Theindependent front suspension used parallel A-arms with coil springs. At the rearFerrari adopted its reliable and well developed transverse leaf spring de Dionsuspension located by trailing arms and a sliding block in a track integral withthe differential. The suspension used Houdaille lever shocks all around.
The375 Plus had demonstrated that although its power was capable of delivering 185mph on the Carrera’s long straights it had a steep torque curve that peaked athigh rpm. With only four speeds in its gearbox it was impossible to keep theengine at the peak of its power curve. The 410 would have to address and remedythat shortcoming which Ferrari accomplished by adding a fifth gear to thetransaxle. Drivers now had a choice of ratios for the Carrera’s widelydifferent conditions and closer spacing to deliver the engine’s power moreeffectively.
Ferrarichose the new Tipo 126 cylinder block being developed for the Superamerica andSuperfast GT cars, a brand new short stroke design, as the basis for the engine.Designated Tipo 126C, the engines of the first two 410 Speciales used singleignition and three Weber W40 DCF/3 carburetors to give 345hp. The final two carsin the series, the Scuderia Ferrari 410 Sports, benefited from the factory’sFormula One experience with spark plugs located both inside the engine’s veeand outside next to the exhaust headers. With 24 plugs fired by fourdistributors or magnetos combustion chamber flame spread was uniform,particularly with fuels of questionable octane rating which they might be forcedto use in Mexico. The big bore Tipo 126C took advantage of its large 88mm bore(13.5 mm more than the 375 Plus) to accept huge valves which were fed fromcavernous intake ports and three unique Weber 46 DCF two-barrel carburetors withmagnesium alloy bodies. Ferrari’s engine designers carefully crafted acompromise between maximum power and a healthy and broad band of usable torque.Needless to say, with 380hp at 7000 rpm and a whopping 403 lb-ft of torque at5000 rpm, the engineers successfully met their objective.
Torein in this impressive urge Ferrari developed gigantic drum brakes that werecleverly mounted clear of the tires, a placement that both reduced unsprungweight and exposed the aggressively vented brakes’ deeply finned aluminumdrums to cooling air flow. The front drums project fully 2½” into theairstream while the rears are completely exposed, separated by an inch from thewheel’s inner edge and lavishly ducted for lots of fresh, cool air. The 410Sports are the only Ferraris known to employ such radical efforts to keep theirbrakes cool. Ferrari provided huge fuel tanks with 195 liter (51.5 gallon)capacity, enough to complete even the longest high speed legs of the CarreraPanamericana without running dry.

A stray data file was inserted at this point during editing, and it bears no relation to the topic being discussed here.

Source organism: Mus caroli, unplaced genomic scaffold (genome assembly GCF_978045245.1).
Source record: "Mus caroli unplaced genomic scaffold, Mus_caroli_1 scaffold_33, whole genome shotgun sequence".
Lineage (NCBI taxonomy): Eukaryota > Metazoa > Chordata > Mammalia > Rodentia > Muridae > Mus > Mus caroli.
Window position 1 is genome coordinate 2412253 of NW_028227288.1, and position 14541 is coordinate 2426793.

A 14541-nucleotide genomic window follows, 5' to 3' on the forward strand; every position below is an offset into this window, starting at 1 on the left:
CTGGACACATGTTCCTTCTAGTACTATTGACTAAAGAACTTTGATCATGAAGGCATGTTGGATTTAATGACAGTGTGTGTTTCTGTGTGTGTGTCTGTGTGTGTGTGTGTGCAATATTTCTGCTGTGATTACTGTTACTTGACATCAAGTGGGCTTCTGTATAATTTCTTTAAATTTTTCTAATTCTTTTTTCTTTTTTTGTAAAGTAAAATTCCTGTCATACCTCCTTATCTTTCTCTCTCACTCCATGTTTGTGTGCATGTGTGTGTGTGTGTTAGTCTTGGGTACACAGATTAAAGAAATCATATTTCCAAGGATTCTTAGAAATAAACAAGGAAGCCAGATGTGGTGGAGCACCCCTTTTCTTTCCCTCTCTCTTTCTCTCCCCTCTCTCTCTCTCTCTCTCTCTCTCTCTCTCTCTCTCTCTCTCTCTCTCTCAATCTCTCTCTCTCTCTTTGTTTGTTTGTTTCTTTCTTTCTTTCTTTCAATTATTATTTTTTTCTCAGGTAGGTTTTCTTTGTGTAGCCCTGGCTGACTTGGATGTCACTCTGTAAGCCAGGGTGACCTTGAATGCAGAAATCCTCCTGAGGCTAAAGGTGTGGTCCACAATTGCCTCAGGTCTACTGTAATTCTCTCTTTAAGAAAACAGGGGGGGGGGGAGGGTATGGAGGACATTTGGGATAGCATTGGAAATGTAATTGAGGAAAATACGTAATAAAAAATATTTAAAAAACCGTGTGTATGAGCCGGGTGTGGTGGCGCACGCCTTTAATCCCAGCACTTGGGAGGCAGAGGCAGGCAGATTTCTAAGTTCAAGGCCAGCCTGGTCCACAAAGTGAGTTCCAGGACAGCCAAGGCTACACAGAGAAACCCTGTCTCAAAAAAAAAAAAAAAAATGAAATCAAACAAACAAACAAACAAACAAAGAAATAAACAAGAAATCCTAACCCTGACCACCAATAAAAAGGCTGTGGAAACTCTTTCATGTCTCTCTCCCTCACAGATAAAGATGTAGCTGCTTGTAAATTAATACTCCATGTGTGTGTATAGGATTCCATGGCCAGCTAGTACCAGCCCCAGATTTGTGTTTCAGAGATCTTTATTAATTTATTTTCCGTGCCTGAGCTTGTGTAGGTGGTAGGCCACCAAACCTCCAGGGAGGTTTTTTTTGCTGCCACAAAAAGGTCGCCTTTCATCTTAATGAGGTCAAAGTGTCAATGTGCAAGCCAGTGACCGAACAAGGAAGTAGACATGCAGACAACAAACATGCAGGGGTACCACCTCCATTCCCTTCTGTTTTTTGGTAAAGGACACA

The24-plug Ferrari 410 Sports were bodied by Scaglietti, now firmly establishingitself as Ferrari’s competition coachbuilder. No longer barchettas in conceptor execution, the 410 Sport Spiders’ bodywork shows the direction Ferrarisports racers would take for the coming years, establishing the style that wouldclothe the 290 MM, 860 Monza and Testa Rossa. Low and wide, Scaglietti’s 410Sport Spider coachwork visually squats over its larger tires. Dominated by abroad oval radiator air intake flanked by covered headlights at the point oftapered elongated teardrop fenders, a vast engine cover extends over the top ofthe fenders to give reasonable access to the outside row of spark plugs.Intended to be driven single-handed, an aluminum panel covers the passenger’sseat area which also contains the dry sump oil tank. The 410 Sports were thefirst Ferrari sports racers created in this style, at once flowing and brutal,with a purity and originality that oftentimes characterizes the first executionof a new concept.
Ferrari’scarefully developed plans for the 410 Sports were, however, overtaken bycircumstances. Seven lives were lost in the 1954 Carrera. Crowd control alongthe 1,908 mile route required some 19,000 soldiers from the Mexican Army andeven then was less than successful. The 1955 Le Mans tragedy was the last strawand Mexican President Cortines ordered there would not be a 1955 CarreraPanamericana. But, like the Carrera Panamericana which in only five runningsestablished a legend, the Ferrari 410 Sport Spiders created for it would becomelegends,